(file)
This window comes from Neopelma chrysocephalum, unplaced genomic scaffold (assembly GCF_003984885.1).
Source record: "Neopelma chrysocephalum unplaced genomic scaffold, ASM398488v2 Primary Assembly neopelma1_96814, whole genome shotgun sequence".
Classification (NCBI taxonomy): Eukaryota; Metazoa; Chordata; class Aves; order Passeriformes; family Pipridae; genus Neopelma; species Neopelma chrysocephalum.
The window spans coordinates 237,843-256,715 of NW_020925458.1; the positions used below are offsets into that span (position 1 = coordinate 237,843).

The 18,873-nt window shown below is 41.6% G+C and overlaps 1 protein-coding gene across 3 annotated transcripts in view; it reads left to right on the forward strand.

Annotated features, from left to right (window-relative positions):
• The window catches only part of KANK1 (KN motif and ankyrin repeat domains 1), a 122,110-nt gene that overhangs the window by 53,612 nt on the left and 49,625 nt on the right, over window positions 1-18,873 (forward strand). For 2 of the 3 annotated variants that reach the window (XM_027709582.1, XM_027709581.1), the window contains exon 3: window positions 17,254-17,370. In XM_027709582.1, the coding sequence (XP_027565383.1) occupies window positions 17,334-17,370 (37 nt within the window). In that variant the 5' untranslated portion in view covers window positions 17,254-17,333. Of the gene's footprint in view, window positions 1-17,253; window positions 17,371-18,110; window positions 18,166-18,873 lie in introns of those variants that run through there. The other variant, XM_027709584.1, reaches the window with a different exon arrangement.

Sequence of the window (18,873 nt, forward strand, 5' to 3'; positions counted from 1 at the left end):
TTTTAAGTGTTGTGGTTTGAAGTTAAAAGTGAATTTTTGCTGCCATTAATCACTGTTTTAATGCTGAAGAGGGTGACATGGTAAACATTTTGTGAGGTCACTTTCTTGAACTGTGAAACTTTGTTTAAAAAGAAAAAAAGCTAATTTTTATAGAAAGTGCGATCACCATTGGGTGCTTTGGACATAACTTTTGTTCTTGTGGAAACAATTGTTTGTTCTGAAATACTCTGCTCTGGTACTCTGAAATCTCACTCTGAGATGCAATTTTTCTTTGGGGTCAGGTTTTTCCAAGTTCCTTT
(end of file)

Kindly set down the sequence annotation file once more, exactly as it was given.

This window comes from Neopelma chrysocephalum, unplaced genomic scaffold (assembly GCF_003984885.1).
Source record: "Neopelma chrysocephalum unplaced genomic scaffold, ASM398488v2 Primary Assembly neopelma1_96814, whole genome shotgun sequence".
Classification (NCBI taxonomy): Eukaryota; Metazoa; Chordata; class Aves; order Passeriformes; family Pipridae; genus Neopelma; species Neopelma chrysocephalum.
The window spans coordinates 237,843-256,715 of NW_020925458.1; the positions used below are offsets into that span (position 1 = coordinate 237,843).

The 18,873-nt window shown below is 41.6% G+C and overlaps 1 protein-coding gene across 3 annotated transcripts in view; it reads left to right on the forward strand.

Annotated features, from left to right (window-relative positions):
• The window catches only part of KANK1 (KN motif and ankyrin repeat domains 1), a 122,110-nt gene that overhangs the window by 53,612 nt on the left and 49,625 nt on the right, over window positions 1-18,873 (forward strand). For 2 of the 3 annotated variants that reach the window (XM_027709582.1, XM_027709581.1), the window contains exon 3: window positions 17,254-17,370. In XM_027709582.1, the coding sequence (XP_027565383.1) occupies window positions 17,334-17,370 (37 nt within the window). In that variant the 5' untranslated portion in view covers window positions 17,254-17,333. Of the gene's footprint in view, window positions 1-17,253; window positions 17,371-18,110; window positions 18,166-18,873 lie in introns of those variants that run through there. The other variant, XM_027709584.1, reaches the window with a different exon arrangement.

Sequence of the window (18,873 nt, forward strand, 5' to 3'; positions counted from 1 at the left end):
TTTTAAGTGTTGTGGTTTGAAGTTAAAAGTGAATTTTTGCTGCCATTAATCACTGTTTTAATGCTGAAGAGGGTGACATGGTAAACATTTTGTGAGGTCACTTTCTTGAACTGTGAAACTTTGTTTAAAAAGAAAAAAAGCTAATTTTTATAGAAAGTGCGATCACCATTGGGTGCTTTGGACATAACTTTTGTTCTTGTGGAAACAATTGTTTGTTCTGAAATACTCTGCTCTGGTACTCTGAAATCTCACTCTGAGATGCAATTTTTCTTTGGGGTCAGGTTTTTCCAAGTTCCTTT